It seemed like "every other week" when Barry O'Hagan was young that he'd walk through floodwaters to get to his family home on Tarcutta Street.
During the 1950s, Mr O'Hagan lived in a house across the street from what is now Bolton Park between Forsyth and Berry Street.
"I remember one flood, I had to walk through the water to get home, it would have been about 1956," Mr O'Hagan said.
"I put my brother's bed on top of mine, went to sleep and when I woke up, the water was lapping at me."
Meanwhile, his grandmother used to live behind what is now the Sturt Mall, but was what then "just a big lagoon".
"My grandmother was right in the dip, she used to get flooded all the time. There was a lot of cleaning up afterwards," Mr O'Hagan said.
"Back then the water would get right up to Fitzhardinge [Street]. It seemed like every time there was rain, there'd be flooding."
Other history stories:
When the river was likely to break its banks, the residents of the flood-prone area would be evacuated to the showgrounds.
"It could take a week or a couple of weeks for the floods to recede," Mr O'Hagan said.
"We took what we could and went camping out at the showgrounds. We'd go to school from there, [but] it was like camping with all your friends."
As he recalls it, businesses along Baylis Street and Fitzmaurice Street resorted to some creative strategies to keep the doors open.
"Places like Romano's [had] bricks they'd bring out when it rained, they'd brick up around the front doors to keep the water out so they could keep trading," Mr O'Hagan said.
"Every time it stormed you knew there'd be a lot of water and the water's got to go somewhere. Still does, that's why we end up with cars all underwater.
"I reckon we do get more storms now than we did then. Back then it would rain for two or three weeks, but now we'll get one huge storm and then the sun will be out 20 minutes later."
All that existed in the space that would become the Marketplace in 1979 and the Sturt Mall in 1996 was "just a swamp", as Mr O'Hagan recalls it.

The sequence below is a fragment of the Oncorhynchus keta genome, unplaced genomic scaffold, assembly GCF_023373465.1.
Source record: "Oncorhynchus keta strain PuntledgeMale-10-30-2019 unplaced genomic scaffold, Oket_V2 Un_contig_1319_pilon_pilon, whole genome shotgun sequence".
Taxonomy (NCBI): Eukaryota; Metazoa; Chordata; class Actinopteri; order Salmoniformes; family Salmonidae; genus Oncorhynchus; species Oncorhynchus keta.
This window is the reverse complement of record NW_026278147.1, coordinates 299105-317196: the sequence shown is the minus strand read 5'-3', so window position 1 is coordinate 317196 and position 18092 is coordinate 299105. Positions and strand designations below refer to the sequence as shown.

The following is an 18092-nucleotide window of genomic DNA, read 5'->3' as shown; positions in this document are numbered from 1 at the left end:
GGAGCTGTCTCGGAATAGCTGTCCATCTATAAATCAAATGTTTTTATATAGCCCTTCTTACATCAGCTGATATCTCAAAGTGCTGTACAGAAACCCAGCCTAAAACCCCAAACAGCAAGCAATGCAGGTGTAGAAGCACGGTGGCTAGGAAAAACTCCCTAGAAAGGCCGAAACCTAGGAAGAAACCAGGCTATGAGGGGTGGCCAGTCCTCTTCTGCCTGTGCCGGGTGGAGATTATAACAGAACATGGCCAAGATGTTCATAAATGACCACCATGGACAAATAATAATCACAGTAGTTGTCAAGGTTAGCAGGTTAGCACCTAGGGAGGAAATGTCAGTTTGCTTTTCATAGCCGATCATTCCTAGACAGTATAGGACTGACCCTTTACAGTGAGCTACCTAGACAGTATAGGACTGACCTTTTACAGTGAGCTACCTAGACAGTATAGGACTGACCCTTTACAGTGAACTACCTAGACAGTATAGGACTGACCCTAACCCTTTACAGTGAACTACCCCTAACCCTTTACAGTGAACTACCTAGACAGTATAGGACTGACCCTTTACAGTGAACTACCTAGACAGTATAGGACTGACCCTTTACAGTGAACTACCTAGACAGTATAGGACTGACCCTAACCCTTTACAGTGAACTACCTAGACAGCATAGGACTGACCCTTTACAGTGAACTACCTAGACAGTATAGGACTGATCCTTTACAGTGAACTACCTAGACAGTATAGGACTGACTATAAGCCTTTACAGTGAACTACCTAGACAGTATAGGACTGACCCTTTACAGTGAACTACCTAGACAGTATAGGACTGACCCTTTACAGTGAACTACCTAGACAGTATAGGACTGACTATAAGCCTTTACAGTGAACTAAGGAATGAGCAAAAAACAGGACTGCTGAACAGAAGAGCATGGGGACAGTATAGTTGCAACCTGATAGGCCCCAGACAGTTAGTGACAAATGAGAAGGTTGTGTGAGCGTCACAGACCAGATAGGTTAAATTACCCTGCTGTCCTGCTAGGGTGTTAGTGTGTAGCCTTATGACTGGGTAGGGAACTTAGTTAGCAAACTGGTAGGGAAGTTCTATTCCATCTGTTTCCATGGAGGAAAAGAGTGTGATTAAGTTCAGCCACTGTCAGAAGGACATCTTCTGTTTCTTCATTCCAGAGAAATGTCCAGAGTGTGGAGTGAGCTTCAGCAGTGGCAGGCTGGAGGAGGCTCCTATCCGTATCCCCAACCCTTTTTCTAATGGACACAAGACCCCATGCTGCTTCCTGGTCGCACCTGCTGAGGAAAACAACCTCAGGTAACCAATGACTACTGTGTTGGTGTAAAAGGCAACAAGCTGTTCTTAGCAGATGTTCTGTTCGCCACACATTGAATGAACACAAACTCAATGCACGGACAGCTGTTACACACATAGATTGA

During the 1950s, the area that would one day become the Sturt Mall car park was just the Kelso Bakery paddocks.
Water would run from Willans Hill to Bolton Park via Morgan Street, pooling into a lagoon along the edge of the paddock.
"That lagoon never dried up, it was a good spot for yabbying," Mr O'Hagan said.
"Blokes would often take a canoe down it."
In July 1995, when the site was chosen for the Marketplace, a development application was lodged along with an environmental impact statement that makes reference to the "old creek bed" that runs underneath.
It makes reference to a storm that caused flash flooding in January 1995.
"Essentially the problem of flooding of Forsyth Street will remain but will not be made worse by the proposed development," the original application reads.
Then-council town planner Ian Graham was involved in writing the development application more than 26 years ago.
He told The Daily Advertiser drainage and flash flooding would always plague the area, but enormous work was done to pipe the swamp away from the construction.
"There's not much that could be done, you could only engineer it for a certain storm frequency before it will start to flood there," Mr Graham said.
In other news:
The remnant of its yesteryear condition was seen as recently as February 5, 2021, when high rainfall in a short time caused problems for the road between the two shopping centres.
According to the council's director of operations Warren Faulkner, the low point in the road near the pedestrian crossing on Forsyth Street has been addressed by an underground urban stormwater system of pipes designed for minor flows of up to a 1-in-10 event.
During major 1-in-100 event flows, stormwater will divert via the road network.
"There is a low point (sag) in Forsyth Street so flows greater than the 1 in 10 event will pond in the street. This is what happened [two weeks ago]," Mr Faulkner said.
To avoid pooling in the Marketplace car park as frequently as it once did, Mr Faulkner said a 1500mm diameter pipe had been installed "upstream of Forsyth Street at Bolton Park to direct a lot of the water running in the pipe into Bolton Park".
In light of the recent flooding, Mr Faulkner said new stormwater engineers would be recruited to undertake assessments and "determine if there are further opportunities to improve stormwater management in this catchment".